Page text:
The ironic thing about Jones' comments is that, as she'll freely tell you, even the best-informed seismologist would be hard-pressed to explain the way an earthquake works; it's one of the great unresolved geologic mysteries, and a major reason why many scientists doubt prediction will ever be a viable tool. This, in turn, suggests another irony, since throughout the 1970s and early 1980s, prediction was seriously pursued and was considered an achievable goal. The most famous prediction story is that of the 7.3 earthquake that struck Haicheng, China, on February 4, 1975; nine and a half hours before the shaking started, an alert was issued by the provincial government, which based its warning on a number of factors, including several days of foreshocks, as well as "changes in ground water which were usually changes in the level or color of the well water . . . [and] the appearance of a low ground fog." Yet if Haicheng represents the first documented, officially predicted earthquake, the success has not been replicable, and despite a wide range of experiments, it remains the only one. More common are the USGS's experiences in places like Palmdale, where in the mid-1970s a large ground deformation called the Palmdale Bulge was briefly thought to indicate mounting stress on the San Andreas, or Parkfield, a town in Central California where magnitude 6 temblors were found to take place at roughly 22-year intervals -- until, that is, the Survey moved monitoring equipment into position and, between 1988 and 1993, declared a series of earthquake warnings, none of which ever panned out.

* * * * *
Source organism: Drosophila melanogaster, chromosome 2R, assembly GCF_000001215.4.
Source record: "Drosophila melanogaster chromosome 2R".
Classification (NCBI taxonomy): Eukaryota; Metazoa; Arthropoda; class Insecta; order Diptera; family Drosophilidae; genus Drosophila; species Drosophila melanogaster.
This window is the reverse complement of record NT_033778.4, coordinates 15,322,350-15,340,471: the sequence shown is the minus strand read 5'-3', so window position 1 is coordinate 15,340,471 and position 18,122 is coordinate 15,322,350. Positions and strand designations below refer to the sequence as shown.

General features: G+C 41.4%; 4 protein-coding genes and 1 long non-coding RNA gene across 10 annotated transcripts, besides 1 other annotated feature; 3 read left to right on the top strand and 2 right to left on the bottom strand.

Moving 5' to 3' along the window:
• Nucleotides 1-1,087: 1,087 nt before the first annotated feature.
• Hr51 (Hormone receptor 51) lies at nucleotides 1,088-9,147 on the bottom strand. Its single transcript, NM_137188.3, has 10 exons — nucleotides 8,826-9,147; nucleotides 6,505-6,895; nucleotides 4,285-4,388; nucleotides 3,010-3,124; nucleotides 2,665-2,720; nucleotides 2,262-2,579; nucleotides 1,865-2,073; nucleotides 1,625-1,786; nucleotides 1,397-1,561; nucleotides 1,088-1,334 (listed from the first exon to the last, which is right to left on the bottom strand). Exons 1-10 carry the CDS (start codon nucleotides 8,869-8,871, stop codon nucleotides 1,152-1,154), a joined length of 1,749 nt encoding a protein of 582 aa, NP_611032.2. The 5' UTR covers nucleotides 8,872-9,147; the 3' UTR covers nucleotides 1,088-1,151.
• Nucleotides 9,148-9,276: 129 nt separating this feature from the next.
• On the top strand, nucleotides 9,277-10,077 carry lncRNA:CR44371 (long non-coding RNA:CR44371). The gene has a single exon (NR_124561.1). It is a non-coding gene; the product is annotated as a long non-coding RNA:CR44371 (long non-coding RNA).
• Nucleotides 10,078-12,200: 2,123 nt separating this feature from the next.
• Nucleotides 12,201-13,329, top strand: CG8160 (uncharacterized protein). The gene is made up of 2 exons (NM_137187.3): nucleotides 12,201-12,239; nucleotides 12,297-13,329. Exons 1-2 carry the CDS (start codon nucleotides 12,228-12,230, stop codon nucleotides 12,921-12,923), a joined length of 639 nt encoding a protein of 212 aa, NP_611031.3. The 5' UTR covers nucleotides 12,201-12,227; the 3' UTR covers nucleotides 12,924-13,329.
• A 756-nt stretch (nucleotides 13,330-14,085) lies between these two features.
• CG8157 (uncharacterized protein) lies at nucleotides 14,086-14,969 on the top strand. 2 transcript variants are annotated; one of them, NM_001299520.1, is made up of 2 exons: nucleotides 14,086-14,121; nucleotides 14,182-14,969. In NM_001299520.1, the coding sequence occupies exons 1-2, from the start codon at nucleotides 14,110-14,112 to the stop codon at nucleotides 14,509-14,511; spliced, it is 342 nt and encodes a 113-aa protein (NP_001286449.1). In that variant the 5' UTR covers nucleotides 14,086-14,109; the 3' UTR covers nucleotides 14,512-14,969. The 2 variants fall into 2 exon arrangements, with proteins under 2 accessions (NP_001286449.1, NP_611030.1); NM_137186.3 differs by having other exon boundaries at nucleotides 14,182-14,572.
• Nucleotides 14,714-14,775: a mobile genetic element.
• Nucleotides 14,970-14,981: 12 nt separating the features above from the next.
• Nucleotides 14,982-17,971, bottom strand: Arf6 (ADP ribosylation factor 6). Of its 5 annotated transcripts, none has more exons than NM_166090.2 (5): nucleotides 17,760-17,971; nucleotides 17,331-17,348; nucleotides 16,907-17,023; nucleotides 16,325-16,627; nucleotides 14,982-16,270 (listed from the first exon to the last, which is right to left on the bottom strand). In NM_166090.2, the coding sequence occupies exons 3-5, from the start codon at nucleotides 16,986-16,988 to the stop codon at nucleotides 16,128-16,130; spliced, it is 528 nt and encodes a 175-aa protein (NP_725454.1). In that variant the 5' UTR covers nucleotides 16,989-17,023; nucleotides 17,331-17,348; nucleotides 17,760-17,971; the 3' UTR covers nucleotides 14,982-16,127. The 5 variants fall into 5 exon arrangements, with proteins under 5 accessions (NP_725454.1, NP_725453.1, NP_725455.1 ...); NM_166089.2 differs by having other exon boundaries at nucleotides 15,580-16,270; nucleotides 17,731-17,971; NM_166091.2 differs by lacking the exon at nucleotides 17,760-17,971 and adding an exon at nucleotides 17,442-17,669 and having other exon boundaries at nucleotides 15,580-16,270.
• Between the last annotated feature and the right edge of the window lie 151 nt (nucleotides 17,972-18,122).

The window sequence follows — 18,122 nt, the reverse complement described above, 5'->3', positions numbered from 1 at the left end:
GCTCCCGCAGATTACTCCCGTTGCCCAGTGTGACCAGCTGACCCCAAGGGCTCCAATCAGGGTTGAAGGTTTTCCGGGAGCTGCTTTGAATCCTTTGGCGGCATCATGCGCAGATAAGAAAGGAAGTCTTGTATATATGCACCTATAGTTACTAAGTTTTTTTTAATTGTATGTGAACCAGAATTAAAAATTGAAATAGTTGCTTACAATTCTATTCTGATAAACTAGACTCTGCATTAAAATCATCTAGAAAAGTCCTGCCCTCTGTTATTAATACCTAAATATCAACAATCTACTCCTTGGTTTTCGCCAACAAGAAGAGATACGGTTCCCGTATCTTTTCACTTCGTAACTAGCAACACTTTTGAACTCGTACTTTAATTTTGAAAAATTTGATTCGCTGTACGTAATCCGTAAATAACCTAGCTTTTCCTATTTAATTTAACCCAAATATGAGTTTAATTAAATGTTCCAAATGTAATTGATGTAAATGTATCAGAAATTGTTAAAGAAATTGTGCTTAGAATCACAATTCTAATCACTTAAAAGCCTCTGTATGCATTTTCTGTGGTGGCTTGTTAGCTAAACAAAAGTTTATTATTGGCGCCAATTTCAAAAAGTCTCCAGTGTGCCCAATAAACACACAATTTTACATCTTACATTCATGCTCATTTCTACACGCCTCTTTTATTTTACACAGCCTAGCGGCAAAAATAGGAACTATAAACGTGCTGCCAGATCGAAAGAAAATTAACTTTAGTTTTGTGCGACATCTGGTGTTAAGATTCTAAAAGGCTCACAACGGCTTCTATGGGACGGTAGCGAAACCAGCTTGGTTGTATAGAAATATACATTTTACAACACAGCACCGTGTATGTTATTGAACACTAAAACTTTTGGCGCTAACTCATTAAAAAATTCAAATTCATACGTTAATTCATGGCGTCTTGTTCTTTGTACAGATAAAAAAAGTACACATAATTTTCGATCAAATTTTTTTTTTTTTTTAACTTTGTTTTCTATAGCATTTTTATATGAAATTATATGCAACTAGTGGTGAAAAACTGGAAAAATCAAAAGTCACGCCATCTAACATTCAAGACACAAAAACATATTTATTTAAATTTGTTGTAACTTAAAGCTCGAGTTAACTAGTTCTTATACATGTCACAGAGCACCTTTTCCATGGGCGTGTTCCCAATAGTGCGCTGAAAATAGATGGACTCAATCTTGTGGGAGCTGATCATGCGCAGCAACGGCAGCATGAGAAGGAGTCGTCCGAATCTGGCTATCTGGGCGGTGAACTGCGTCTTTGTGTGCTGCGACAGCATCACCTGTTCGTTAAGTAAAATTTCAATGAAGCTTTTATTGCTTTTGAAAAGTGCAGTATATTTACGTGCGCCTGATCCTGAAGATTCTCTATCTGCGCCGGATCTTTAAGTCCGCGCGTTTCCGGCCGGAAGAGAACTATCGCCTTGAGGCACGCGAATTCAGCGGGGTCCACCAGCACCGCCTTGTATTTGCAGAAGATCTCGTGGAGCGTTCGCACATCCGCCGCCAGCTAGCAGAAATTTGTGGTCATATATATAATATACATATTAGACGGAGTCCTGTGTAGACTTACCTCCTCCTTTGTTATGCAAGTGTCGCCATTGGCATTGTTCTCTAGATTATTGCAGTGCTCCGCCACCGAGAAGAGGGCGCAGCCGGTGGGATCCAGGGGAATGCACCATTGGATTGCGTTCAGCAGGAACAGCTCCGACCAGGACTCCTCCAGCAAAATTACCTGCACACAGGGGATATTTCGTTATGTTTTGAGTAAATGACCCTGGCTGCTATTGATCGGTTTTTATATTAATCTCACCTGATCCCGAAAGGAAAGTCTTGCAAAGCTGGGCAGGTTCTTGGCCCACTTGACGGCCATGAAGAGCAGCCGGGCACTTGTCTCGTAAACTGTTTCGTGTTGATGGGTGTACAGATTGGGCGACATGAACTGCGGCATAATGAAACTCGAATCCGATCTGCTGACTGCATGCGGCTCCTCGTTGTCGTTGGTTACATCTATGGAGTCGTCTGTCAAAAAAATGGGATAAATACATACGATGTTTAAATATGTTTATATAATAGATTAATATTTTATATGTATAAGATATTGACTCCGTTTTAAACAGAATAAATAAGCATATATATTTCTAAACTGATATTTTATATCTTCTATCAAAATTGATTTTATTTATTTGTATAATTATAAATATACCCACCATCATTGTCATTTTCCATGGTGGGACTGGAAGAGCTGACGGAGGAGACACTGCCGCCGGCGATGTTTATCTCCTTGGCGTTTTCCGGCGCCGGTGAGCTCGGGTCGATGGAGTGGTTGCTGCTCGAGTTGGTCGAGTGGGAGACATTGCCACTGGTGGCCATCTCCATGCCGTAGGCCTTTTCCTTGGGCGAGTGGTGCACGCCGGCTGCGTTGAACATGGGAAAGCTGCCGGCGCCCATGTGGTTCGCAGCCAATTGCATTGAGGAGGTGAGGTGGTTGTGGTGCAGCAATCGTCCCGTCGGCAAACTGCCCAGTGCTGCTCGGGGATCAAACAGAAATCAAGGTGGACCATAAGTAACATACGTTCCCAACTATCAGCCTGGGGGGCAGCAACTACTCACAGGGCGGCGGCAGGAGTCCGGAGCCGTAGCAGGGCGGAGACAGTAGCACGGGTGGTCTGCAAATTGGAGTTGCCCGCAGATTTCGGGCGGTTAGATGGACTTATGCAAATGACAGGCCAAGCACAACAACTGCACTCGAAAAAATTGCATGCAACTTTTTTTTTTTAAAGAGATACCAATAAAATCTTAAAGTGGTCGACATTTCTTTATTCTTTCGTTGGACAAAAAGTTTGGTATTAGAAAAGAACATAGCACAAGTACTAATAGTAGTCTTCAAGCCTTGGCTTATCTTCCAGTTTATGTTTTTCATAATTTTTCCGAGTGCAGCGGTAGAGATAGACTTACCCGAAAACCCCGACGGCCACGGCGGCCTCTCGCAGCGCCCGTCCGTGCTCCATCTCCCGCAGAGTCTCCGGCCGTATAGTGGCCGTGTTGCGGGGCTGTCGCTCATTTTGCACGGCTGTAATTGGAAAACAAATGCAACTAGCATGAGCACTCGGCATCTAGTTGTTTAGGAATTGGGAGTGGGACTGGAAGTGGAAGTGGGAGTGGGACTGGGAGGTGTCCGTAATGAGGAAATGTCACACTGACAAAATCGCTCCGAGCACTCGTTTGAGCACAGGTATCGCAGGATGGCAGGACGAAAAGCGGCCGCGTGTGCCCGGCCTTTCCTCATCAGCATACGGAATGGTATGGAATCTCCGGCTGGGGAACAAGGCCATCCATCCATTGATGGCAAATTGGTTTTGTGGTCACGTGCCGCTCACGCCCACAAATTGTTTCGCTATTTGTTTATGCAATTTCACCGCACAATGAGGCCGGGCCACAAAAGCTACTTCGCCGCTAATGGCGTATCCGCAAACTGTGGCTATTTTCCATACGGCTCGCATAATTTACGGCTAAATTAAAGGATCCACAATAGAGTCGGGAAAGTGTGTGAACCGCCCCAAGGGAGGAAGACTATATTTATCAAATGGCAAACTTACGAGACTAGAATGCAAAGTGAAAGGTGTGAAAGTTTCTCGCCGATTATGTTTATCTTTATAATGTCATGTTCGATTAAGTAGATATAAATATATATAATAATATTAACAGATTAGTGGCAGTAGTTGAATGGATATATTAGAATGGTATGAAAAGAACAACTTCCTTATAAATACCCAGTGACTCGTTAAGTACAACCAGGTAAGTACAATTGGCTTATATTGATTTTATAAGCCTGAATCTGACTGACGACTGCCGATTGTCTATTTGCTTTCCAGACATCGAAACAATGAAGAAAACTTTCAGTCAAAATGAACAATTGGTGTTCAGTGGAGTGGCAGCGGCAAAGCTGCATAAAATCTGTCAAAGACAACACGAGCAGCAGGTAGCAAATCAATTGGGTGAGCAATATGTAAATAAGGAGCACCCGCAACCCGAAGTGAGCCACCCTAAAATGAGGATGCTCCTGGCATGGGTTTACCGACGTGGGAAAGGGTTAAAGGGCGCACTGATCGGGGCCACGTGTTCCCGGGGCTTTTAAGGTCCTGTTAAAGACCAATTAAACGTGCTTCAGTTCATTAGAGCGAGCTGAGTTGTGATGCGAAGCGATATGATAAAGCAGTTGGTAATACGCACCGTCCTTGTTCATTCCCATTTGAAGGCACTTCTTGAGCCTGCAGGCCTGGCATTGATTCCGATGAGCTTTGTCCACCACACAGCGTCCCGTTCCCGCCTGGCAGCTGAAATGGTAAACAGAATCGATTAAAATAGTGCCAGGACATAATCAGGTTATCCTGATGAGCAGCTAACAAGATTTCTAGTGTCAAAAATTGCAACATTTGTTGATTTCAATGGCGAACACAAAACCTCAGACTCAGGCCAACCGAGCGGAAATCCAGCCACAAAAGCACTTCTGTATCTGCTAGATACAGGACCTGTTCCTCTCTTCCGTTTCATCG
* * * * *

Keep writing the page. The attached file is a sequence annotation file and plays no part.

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Part of the problem with prediction, according to Jones, has to do with people's expectations; for this reason, Parkfield, despite yielding much valuable information, is considered a failure, while the Chinese efforts, which have never again lived up to Haicheng, are regarded as a success. "I could predict unlimited earthquakes in Southern California," Jones says, "as long as I allowed myself an unlimited number of false alarms. That's what the Chinese do; they don't think false alarms are relevant. But I don't believe, in Los Angeles, you can have false alarms without losing credibility. Two false alarms and you're dead meat." Jones has a point, but as always with geology, there's more than one side to the story, and for a sense of that, all you need to do is talk to Paul Silver, a staff scientist at the Carnegie Institution of Washington, who continues to seek a viable prediction model, focusing on "precursors," like those seen at Haicheng. Silver is an experienced observer of such phenomena; in 1992, he co-authored a paper tracing "the co-seismic response" between Calistoga's Old Faithful Geyser and several Northern California temblors, including the Loma Prieta earthquake that shook the San Francisco Bay Area in 1989. According to his data, one to three days before an earthquake, ground-water variations alter the geyser's eruption intervals, which return to normal once the earthquake has passed. "It's suggestive of a causal connection," Silver says with classic scientific understatement, but while he hesitates to give this too much import, he does have some ideas about what it means. He and many of his Carnegie Institution colleagues, he admits later, believe that earthquakes can be predicted: "At this stage we're nowhere near that, but even if Haicheng is the only verifiable prediction, one is more than zero. It has been done."